U.S. President Donald Trump jokes with Broadcom CEO Hock Tan as he announces that Broadcom would be moving back to the U.S. in the Oval Office at the White House in Washington on Nov. 2, 2017.
Nicholas Kamm | AFP | Getty Images
Chipmaker Broadcom formally announced its acquisition of Symantec’s enterprise business after the closing bell on Thursday. Broadcom is paying $10.7 billion in cash, according to a statement. Broadcom stock moved up 1% in-after-hours trading immediately following the announcement.
Broadcom said its expects the combination to close in the first quarter of its 2020 fiscal year, resulting in more than $1 billion in run-rate cost synergies in the 12 months after the deal has closed. Broadcom said it will own and use Broadcom’s brand name after the deal closes.
Symantec shares were up as much as 12% during Thursday’s trading session as investors awaited the news.
Speculation about a deal between the companies surfaced in early July, sending Symantec shares upward. Weeks later CNBC’s David Faber reported that talks between Broadcom and Symantec had ended, and shares of Symantec moved lower.
Broadcom has been on an acquisition run for years. It tried and ultimately failed to buy fellow chipmaker Qualcomm for more than $100 billion as President Donald Trump stepped in and blocked the deal. Following that outcome Broadcom sought out mainframe software company CA, paying almost $19 billion.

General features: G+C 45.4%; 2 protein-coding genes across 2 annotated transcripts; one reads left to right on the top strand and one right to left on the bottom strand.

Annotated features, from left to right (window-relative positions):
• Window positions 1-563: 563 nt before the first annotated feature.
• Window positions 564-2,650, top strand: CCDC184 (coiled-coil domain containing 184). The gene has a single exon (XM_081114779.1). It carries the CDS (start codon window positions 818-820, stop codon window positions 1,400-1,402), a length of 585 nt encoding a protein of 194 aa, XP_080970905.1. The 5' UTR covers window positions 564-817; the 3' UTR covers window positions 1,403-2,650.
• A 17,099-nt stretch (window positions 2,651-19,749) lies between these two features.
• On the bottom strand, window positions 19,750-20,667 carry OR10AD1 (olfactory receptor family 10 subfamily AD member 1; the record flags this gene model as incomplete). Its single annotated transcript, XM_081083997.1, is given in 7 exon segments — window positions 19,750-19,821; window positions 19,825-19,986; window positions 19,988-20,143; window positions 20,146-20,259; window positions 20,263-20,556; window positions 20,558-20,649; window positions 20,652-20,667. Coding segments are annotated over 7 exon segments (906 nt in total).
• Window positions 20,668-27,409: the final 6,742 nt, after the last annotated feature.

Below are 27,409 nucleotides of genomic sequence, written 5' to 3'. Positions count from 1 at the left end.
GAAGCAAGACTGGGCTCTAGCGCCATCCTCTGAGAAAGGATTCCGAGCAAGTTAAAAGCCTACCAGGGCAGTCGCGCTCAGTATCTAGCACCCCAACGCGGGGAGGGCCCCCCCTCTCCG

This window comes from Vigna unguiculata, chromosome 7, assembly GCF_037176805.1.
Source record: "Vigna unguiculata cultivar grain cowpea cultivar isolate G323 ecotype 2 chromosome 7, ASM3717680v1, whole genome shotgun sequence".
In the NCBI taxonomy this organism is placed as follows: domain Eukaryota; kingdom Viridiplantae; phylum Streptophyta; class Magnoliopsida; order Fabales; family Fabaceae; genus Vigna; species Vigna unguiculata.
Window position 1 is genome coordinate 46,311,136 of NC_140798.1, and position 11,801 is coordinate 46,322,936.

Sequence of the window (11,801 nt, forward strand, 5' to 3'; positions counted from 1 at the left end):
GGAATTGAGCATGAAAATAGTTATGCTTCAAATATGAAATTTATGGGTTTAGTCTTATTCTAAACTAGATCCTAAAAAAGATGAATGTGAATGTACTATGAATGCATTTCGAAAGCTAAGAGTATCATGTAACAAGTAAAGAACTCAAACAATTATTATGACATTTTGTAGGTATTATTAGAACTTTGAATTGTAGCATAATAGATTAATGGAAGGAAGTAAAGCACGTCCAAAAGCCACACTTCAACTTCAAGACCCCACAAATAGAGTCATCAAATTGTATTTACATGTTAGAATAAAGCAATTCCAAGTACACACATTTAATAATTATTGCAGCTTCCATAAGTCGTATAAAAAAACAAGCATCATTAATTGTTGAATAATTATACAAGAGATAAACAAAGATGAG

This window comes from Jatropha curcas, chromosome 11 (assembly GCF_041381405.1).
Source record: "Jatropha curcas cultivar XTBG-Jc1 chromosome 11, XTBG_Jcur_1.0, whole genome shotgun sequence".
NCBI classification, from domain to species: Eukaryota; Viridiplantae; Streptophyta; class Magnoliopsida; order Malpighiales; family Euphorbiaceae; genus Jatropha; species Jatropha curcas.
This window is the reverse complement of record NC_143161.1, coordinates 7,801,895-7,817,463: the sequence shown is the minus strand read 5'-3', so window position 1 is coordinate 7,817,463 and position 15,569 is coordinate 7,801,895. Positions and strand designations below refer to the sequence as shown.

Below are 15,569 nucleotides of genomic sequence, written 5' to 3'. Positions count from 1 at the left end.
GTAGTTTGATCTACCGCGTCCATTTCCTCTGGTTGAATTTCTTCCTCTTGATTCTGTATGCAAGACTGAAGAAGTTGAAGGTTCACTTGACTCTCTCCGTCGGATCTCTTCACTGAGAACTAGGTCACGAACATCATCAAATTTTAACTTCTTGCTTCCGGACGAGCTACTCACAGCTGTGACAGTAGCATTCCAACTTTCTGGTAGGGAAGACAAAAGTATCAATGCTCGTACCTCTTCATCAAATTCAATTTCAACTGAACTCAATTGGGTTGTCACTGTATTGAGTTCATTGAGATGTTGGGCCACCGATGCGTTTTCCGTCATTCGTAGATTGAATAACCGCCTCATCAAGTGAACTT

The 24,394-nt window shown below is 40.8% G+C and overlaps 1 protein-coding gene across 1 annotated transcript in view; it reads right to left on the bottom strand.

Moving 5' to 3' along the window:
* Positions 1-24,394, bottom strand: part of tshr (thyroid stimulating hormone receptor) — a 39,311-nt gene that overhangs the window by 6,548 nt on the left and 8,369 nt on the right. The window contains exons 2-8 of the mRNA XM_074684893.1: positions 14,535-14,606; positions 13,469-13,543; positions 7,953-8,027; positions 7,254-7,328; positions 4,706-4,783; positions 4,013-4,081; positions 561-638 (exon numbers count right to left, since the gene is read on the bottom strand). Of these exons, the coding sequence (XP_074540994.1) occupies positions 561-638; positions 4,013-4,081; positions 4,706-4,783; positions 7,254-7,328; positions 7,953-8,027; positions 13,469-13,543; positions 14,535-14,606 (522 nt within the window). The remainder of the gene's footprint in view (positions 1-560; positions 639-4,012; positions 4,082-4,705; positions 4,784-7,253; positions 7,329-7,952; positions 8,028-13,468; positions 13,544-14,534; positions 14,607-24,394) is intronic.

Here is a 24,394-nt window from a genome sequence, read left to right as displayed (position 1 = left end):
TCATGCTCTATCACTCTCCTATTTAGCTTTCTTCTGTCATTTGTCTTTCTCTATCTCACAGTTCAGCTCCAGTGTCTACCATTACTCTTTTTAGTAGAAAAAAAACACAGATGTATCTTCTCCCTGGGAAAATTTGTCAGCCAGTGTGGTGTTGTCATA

The CA deal has helped Broadcom diversify its business. Broadcom cut its revenue guidance in June as one of its biggest customers, Huawei, saw the U.S. government impose limitations on how it could buy products from U.S. companies.
Symantec’s revenue declined 2% in its 2019 fiscal year, which ended on March 29. In May Symantec CEO Greg Clark stepped down, and director Richard Hill took over in the interim as the company said it was looking for a full-time replacement. Hill joined the board alongside Peter Feld of activist hedge fund Starboard Value and Dale Fuller as part of an agreement Symantec made with Starboard in September.
The Symantec enterprise business produced $2.3 billion in revenue in the 2019 fiscal year, or about half of the company’s total revenue. The segment sells software to help companies and governments detect attacks across devices and monitor the use of cloud services, among other things. Symantec’s enterprise competitors include Cisco, Crowdstrike, Microsoft, Palo Alto Networks and Zscaler.
“There is undoubtedly good that AVGO can do here; Symantec has been plagued by turnover, accounting restatements, & execution issues, and better more focused leadership could likely do it well,” Bernstein Research analysts led by Stacy Rasgon wrote in a note distributed to clients on Thursday before the deal was announced.
Executives will discuss the deal on a conference call at 5 p.m. Eastern time.
WATCH: Cramer: Symantec is worth a second look with Starboard Value involved